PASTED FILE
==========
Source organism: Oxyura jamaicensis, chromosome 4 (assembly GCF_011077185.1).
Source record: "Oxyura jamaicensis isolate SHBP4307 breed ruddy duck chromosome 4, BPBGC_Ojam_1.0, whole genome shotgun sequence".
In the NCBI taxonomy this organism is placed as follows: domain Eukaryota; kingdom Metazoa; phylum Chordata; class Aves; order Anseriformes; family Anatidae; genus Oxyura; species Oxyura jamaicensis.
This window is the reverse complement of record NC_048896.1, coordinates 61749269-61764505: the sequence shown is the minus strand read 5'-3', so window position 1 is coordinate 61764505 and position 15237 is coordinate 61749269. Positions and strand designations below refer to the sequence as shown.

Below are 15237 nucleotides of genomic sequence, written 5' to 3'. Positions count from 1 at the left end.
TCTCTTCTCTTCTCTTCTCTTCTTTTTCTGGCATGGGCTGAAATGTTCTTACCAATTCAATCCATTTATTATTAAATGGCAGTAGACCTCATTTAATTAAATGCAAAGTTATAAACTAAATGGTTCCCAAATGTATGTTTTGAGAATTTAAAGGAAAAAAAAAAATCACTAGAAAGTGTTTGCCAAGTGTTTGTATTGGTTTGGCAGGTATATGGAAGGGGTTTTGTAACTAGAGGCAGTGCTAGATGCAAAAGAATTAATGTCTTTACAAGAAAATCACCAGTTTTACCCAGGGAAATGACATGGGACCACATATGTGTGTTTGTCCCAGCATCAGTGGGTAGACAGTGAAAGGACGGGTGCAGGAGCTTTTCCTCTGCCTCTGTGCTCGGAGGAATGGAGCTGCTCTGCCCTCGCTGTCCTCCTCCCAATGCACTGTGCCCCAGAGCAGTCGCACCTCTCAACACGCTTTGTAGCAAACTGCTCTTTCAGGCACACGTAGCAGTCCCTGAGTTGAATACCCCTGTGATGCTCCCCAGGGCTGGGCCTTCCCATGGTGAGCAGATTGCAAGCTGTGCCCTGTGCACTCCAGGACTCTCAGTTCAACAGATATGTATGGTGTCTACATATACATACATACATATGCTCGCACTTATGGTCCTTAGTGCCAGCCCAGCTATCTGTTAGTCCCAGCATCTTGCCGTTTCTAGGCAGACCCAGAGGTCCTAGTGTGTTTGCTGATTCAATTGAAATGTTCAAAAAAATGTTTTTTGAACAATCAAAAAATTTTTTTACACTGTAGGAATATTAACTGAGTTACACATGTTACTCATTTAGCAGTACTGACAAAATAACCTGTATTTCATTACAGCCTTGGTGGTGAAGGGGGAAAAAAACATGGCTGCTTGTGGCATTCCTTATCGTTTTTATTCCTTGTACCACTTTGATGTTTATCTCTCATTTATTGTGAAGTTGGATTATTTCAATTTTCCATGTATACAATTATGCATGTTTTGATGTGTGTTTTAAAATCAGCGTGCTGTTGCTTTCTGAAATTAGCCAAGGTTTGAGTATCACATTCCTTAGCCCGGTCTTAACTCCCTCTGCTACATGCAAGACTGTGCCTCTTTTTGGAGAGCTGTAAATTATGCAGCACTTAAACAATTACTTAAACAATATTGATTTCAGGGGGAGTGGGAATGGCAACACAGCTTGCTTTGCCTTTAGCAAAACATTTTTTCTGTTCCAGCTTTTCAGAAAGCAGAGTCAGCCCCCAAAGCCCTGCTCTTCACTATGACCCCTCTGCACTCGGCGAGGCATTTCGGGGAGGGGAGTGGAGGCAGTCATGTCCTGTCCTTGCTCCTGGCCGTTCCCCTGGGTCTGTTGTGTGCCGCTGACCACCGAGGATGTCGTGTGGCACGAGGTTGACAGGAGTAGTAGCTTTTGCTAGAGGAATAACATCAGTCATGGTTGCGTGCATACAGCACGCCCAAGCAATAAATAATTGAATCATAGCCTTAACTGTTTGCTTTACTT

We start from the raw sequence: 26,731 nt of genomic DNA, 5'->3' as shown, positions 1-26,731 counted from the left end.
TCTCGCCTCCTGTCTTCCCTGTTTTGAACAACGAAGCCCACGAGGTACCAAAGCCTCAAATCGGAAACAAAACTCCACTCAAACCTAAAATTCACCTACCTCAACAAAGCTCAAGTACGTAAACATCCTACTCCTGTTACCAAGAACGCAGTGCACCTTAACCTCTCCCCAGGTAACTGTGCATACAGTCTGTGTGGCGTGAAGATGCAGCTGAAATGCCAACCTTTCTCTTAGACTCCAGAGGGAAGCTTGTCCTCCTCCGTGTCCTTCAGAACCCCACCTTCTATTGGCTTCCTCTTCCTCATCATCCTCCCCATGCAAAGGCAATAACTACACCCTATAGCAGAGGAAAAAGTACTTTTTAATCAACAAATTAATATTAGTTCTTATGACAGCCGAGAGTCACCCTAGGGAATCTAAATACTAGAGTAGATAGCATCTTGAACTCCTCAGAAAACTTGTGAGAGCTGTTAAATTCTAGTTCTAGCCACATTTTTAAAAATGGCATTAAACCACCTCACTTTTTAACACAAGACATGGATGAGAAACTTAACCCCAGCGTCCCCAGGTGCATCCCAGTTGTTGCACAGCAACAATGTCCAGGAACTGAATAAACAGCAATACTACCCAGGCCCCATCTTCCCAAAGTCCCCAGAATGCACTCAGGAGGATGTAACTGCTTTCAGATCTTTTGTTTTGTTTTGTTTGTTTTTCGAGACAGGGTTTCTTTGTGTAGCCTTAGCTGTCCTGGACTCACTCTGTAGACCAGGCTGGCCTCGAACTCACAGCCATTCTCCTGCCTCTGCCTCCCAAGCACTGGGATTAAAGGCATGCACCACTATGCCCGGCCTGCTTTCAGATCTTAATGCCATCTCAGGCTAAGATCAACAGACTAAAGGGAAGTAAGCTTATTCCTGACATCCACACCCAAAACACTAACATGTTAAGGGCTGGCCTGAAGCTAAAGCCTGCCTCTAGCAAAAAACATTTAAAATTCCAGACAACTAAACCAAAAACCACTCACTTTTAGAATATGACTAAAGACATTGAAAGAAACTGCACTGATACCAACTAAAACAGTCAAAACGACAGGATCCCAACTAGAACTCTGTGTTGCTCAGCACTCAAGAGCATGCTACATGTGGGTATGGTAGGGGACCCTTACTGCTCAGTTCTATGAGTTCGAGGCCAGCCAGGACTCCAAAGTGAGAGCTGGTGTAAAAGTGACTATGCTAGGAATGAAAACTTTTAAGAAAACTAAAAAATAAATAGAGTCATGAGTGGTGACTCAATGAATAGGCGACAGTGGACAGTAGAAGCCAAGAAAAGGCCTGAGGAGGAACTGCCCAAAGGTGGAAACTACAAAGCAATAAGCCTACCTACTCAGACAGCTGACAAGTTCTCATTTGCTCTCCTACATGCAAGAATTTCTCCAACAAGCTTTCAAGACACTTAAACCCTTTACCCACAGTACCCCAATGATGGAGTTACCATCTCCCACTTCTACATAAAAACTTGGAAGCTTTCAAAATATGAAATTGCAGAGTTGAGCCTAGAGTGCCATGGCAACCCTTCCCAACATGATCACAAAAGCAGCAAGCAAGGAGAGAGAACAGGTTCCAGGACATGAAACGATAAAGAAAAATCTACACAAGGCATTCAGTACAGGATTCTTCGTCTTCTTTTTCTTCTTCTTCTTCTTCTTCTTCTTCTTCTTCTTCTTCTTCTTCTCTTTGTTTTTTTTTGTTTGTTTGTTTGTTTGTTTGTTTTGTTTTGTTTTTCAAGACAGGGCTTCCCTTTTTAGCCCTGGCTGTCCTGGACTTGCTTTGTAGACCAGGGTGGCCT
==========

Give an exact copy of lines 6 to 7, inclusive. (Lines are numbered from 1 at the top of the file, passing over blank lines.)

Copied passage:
TCTCTTCTCTTCTCTTCTCTTCTTTTTCTGGCATGGGCTGAAATGTTCTTACCAATTCAATCCATTTATTATTAAATGGCAGTAGACCTCATTTAATTAAATGCAAAGTTATAAACTAAATGGTTCCCAAATGTATGTTTTGAGAATTTAAAGGAAAAAAAAAAATCACTAGAAAGTGTTTGCCAAGTGTTTGTATTGGTTTGGCAGGTATATGGAAGGGGTTTTGTAACTAGAGGCAGTGCTAGATGCAAAAGAATTAATGTCTTTACAAGAAAATCACCAGTTTTACCCAGGGAAATGACATGGGACCACATATGTGTGTTTGTCCCAGCATCAGTGGGTAGACAGTGAAAGGACGGGTGCAGGAGCTTTTCCTCTGCCTCTGTGCTCGGAGGAATGGAGCTGCTCTGCCCTCGCTGTCCTCCTCCCAATGCACTGTGCCCCAGAGCAGTCGCACCTCTCAACACGCTTTGTAGCAAACTGCTCTTTCAGGCACACGTAGCAGTCCCTGAGTTGAATACCCCTGTGATGCTCCCCAGGGCTGGGCCTTCCCATGGTGAGCAGATTGCAAGCTGTGCCCTGTGCACTCCAGGACTCTCAGTTCAACAGATATGTATGGTGTCTACATATACATACATACATATGCTCGCACTTATGGTCCTTAGTGCCAGCCCAGCTATCTGTTAGTCCCAGCATCTTGCCGTTTCTAGGCAGACCCAGAGGTCCTAGTGTGTTTGCTGATTCAATTGAAATGTTCAAAAAAATGTTTTTTGAACAATCAAAAAATTTTTTTACACTGTAGGAATATTAACTGAGTTACACATGTTACTCATTTAGCAGTACTGACAAAATAACCTGTATTTCATTACAGCCTTGGTGGTGAAGGGGGAAAAAAACATGGCTGCTTGTGGCATTCCTTATCGTTTTTATTCCTTGTACCACTTTGATGTTTATCTCTCATTTATTGTGAAGTTGGATTATTTCAATTTTCCATGTATACAATTATGCATGTTTTGATGTGTGTTTTAAAATCAGCGTGCTGTTGCTTTCTGAAATTAGCCAAGGTTTGAGTATCACATTCCTTAGCCCGGTCTTAACTCCCTCTGCTACATGCAAGACTGTGCCTCTTTTTGGAGAGCTGTAAATTATGCAGCACTTAAACAATTACTTAAACAATATTGATTTCAGGGGGAGTGGGAATGGCAACACAGCTTGCTTTGCCTTTAGCAAAACATTTTTTCTGTTCCAGCTTTTCAGAAAGCAGAGTCAGCCCCCAAAGCCCTGCTCTTCACTATGACCCCTCTGCACTCGGCGAGGCATTTCGGGGAGGGGAGTGGAGGCAGTCATGTCCTGTCCTTGCTCCTGGCCGTTCCCCTGGGTCTGTTGTGTGCCGCTGACCACCGAGGATGTCGTGTGGCACGAGGTTGACAGGAGTAGTAGCTTTTGCTAGAGGAATAACATCAGTCATGGTTGCGTGCATACAGCACGCCCAAGCAATAAATAATTGAATCATAGCCTTAACTGTTTGCTTTACTT

We start from the raw sequence: 26,731 nt of genomic DNA, 5'->3' as shown, positions 1-26,731 counted from the left end.